Novel system for distant assessment of cataract surgical quality in rural China

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Clinical and Experimental Ophthalmology 2015; ••: ••–•• doi: 10.1111/ceo.12524

Original Article Novel system for distant assessment of cataract surgical quality in rural China Lanhua Wang MD,1* Danping Xu MD,2* Bin Liu MD,1 Ling Jin MS,1 Decai Wang MD,1 Mingguang He MD PhD,1,3,4 Nathan G Congdon MD MPH1,5 and Wenyong Huang MD PhD1 1

State Key Laboratory of Ophthalmology, Zhongshan Ophthalmic Center, Sun Yat-sen University, and 2Guangdong Hospital of Traditional Chinese Medicine, Guangdong Provincial Academy of Chinese Medical Sciences, Guangzhou, China; 3University College London Institute of Ophthalmology, London, UK; 4Centre for Eye Research Australia, University of Melbourne, Melbourne, Victoria, Australia; and 5ORBIS International, New York, New York, USA

women and 77.5% completing > 50 training cases). The majority (53.1%, 26/49) had performed ≤ 50 cataract surgeries prior to training. Kappa was 0.57∼0.98 for the steps (mean 0.85). Poorest-rated steps were draping the surgical field (mean ± standard deviation = 3.27 ± 0.78), hydro-dissection (3.88 ± 1.22) and wound closure (3.92 ± 1.03), and top-rated steps were insertion of viscoelastic (4.96 ± 0.20) and anterior chamber entry (4.69 ± 0.74). In linear regression models, higher total score was associated with younger age (P = 0.015) and having performed >50 independent manual small incision cases (P = 0.039).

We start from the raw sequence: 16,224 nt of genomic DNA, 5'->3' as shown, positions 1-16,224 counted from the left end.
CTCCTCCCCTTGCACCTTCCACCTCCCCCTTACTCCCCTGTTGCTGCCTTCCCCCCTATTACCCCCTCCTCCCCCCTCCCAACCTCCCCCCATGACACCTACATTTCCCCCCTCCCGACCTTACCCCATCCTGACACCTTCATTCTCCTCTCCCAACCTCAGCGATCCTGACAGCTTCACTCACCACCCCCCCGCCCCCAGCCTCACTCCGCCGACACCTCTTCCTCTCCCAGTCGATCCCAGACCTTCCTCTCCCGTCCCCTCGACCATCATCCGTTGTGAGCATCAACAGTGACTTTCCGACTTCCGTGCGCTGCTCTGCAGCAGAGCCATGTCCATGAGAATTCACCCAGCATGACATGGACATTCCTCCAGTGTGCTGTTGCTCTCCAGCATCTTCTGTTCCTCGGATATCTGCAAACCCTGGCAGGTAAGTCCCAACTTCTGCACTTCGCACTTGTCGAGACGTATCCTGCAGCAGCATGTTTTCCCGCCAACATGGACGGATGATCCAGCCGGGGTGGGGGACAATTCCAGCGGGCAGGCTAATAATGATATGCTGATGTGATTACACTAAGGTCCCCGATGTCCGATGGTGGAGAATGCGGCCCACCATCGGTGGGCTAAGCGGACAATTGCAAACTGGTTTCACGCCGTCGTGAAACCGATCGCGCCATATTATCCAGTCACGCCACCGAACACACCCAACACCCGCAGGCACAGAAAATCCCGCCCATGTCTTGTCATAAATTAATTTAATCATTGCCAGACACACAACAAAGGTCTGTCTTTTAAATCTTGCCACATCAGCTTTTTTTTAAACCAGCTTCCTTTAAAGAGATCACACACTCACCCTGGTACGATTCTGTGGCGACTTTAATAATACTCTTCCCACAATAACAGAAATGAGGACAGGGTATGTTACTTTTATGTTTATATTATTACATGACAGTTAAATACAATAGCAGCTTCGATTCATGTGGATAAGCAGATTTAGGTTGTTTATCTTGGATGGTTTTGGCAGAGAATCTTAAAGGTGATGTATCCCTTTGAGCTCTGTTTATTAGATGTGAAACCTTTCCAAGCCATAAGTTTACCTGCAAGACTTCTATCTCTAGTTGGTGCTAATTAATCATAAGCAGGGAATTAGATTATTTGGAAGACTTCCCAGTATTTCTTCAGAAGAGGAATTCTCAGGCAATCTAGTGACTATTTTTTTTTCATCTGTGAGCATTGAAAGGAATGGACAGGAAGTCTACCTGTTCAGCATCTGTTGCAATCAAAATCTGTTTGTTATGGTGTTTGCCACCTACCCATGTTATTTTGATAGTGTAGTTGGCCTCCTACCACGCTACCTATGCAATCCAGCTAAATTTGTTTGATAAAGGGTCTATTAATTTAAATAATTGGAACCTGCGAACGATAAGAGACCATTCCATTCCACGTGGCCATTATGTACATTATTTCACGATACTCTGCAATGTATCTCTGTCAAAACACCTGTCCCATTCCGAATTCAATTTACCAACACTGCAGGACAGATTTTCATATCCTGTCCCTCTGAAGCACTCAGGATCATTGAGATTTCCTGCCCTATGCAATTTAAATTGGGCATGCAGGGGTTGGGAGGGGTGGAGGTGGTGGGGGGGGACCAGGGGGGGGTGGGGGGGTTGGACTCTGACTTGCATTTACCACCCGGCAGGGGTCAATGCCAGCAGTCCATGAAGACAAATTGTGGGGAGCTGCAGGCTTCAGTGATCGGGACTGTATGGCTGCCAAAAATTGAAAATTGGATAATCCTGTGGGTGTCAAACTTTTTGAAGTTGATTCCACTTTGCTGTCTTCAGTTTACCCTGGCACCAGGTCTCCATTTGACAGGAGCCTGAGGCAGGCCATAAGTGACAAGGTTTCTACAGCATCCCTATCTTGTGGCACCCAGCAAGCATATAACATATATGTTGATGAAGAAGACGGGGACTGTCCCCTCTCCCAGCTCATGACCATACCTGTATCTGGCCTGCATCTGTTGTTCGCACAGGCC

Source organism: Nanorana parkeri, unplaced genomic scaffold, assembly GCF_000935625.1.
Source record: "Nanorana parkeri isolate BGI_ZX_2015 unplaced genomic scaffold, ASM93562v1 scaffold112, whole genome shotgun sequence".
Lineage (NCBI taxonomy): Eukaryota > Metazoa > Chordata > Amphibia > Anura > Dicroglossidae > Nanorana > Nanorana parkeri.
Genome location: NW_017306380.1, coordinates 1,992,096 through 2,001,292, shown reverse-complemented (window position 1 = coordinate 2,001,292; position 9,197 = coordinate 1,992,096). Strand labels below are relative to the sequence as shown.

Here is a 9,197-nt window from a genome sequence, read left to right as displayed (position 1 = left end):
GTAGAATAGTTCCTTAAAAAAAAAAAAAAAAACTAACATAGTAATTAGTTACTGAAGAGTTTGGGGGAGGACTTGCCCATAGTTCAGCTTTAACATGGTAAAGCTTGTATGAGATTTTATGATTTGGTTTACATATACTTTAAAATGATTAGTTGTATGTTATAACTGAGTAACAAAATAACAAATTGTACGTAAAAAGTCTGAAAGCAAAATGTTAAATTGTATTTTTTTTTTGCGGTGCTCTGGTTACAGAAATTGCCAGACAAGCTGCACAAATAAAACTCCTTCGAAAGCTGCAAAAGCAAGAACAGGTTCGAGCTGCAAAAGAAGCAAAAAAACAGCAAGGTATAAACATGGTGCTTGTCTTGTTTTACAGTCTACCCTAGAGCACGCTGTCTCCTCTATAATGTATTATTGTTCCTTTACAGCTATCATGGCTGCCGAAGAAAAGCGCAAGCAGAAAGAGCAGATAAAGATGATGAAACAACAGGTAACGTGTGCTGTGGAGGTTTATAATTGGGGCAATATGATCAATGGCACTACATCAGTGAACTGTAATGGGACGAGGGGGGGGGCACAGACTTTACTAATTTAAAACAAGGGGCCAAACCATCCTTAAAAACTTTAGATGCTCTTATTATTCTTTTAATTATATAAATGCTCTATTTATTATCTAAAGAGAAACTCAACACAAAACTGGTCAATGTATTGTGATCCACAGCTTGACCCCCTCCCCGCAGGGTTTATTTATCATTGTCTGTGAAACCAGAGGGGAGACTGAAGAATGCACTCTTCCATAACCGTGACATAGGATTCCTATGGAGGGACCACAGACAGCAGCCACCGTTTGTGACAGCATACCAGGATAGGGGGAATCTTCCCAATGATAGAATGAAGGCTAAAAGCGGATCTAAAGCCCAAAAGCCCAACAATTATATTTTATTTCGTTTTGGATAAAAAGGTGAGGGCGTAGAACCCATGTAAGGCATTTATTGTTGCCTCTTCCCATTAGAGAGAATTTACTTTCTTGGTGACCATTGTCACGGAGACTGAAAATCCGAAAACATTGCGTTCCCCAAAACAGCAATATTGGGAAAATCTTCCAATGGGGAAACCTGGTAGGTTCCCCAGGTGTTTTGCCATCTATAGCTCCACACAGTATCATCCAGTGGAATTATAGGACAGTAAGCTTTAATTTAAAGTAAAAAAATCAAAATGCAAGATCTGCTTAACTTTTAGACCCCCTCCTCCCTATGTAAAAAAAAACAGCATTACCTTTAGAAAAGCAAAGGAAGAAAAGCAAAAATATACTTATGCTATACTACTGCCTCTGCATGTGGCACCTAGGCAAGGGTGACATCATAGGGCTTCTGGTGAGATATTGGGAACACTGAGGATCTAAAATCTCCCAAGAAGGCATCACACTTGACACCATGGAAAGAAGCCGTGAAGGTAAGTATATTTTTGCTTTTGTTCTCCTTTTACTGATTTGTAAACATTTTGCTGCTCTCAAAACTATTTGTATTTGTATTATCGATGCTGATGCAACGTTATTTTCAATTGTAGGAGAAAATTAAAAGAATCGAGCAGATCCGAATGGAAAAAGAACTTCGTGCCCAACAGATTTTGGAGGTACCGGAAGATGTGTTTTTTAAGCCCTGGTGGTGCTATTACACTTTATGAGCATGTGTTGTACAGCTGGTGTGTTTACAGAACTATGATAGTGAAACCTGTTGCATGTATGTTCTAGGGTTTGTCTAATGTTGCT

ABSTRACT Background: This study aims to assess the quality of various steps of manual small incision cataract surgery and predictors of quality, using video recordings. Design: This paper applies a retrospective study. Participants: Fifty-two trainees participated in a hands-on small incision cataract surgery training programme at rural Chinese hospitals. Methods: Trainees provided one video each recorded by a tripod-mounted digital recorder after completing a one-week theoretical course and hands-on training monitored by expert trainers. Videos were graded by two different experts, using a 4-point scale developed by the International Council of Ophthalmology for each of 12 surgical steps and six global factors. Grades ranged from 2 (worst) to 5 (best), with a score of 0 if the step was performed by trainers. Main Outcome Measures: Mean score for the performance of each cataract surgical step rated by trainers. Results: Videos and data were available for 49/52 trainees (94.2%, median age 38 years, 16.3%